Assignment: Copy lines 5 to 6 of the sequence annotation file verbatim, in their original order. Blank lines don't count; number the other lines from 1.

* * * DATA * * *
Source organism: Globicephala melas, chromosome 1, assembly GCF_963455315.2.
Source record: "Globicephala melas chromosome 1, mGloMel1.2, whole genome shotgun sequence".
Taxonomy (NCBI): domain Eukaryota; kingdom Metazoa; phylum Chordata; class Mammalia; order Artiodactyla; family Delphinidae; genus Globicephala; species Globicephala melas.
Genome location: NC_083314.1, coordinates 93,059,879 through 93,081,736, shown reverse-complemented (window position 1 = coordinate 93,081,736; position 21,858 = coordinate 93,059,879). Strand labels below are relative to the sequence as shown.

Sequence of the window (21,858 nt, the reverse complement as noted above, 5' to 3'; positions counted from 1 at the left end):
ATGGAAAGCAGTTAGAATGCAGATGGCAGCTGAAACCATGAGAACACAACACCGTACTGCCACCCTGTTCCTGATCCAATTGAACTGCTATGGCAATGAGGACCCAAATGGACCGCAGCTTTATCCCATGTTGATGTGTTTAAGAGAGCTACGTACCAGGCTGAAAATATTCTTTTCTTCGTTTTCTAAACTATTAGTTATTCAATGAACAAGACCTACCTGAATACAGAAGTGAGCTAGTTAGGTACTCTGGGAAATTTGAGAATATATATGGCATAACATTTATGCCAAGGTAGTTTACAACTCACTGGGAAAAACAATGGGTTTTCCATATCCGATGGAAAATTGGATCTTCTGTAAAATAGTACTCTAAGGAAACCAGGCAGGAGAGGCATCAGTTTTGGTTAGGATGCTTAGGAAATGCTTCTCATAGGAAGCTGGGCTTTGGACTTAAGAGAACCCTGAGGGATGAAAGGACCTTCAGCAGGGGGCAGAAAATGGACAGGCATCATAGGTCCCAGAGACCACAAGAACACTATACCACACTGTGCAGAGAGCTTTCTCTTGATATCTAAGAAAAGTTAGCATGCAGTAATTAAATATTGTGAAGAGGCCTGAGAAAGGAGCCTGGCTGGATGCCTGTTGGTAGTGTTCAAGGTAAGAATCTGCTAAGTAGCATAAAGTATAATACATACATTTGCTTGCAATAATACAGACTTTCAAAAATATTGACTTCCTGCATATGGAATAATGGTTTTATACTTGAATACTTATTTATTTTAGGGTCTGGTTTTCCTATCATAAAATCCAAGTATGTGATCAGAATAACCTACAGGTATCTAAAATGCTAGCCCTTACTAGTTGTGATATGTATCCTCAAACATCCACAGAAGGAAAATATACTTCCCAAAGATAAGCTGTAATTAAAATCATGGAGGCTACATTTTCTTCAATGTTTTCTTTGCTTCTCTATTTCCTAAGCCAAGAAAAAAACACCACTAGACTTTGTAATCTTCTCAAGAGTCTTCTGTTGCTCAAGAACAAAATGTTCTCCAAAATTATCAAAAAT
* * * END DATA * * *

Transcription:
Sequence of the window (21,858 nt, the reverse complement as noted above, 5' to 3'; positions counted from 1 at the left end):
ATGGAAAGCAGTTAGAATGCAGATGGCAGCTGAAACCATGAGAACACAACACCGTACTGCCACCCTGTTCCTGATCCAATTGAACTGCTATGGCAATGAGGACCCAAATGGACCGCAGCTTTATCCCATGTTGATGTGTTTAAGAGAGCTACGTACCAGGCTGAAAATATTCTTTTCTTCGTTTTCTAAACTATTAGTTATTCAATGAACAAGACCTACCTGAATACAGAAGTGAGCTAGTTAGGTACTCTGGGAAATTTGAGAATATATATGGCATAACATTTATGCCAAGGTAGTTTACAACTCACTGGGAAAAACAATGGGTTTTCCATATCCGATGGAAAATTGGATCTTCTGTAAAATAGTACTCTAAGGAAACCAGGCAGGAGAGGCATCAGTTTTGGTTAGGATGCTTAGGAAATGCTTCTCATAGGAAGCTGGGCTTTGGACTTAAGAGAACCCTGAGGGATGAAAGGACCTTCAGCAGGGGGCAGAAAATGGACAGGCATCATAGGTCCCAGAGACCACAAGAACACTATACCACACTGTGCAGAGAGCTTTCTCTTGATATCTAAGAAAAGTTAGCATGCAGTAATTAAATATTGTGAAGAGGCCTGAGAAAGGAGCCTGGCTGGATGCCTGTTGGTAGTGTTCAAGGTAAGAATCTGCTAAGTAGCATAAAGTATAATACATACATTTGCTTGCAATAATACAGACTTTCAAAAATATTGACTTCCTGCATATGGAATAATGGTTTTATACTTGAATACTTATTTATTTTAGGGTCTGGTTTTCCTATCATAAAATCCAAGTATGTGATCAGAATAACCTACAGGTATCTAAAATGCTAGCCCTTACTAGTTGTGATATGTATCCTCAAACATCCACAGAAGGAAAATATACTTCCCAAAGATAAGCTGTAATTAAAATCATGGAGGCTACATTTTCTTCAATGTTTTCTTTGCTTCTCTATTTCCTAAGCCAAGAAAAAAACACCACTAGACTTTGTAATCTTCTCAAGAGTCTTCTGTTGCTCAAGAACAAAATGTTCTCCAAAATTATCAAAAAT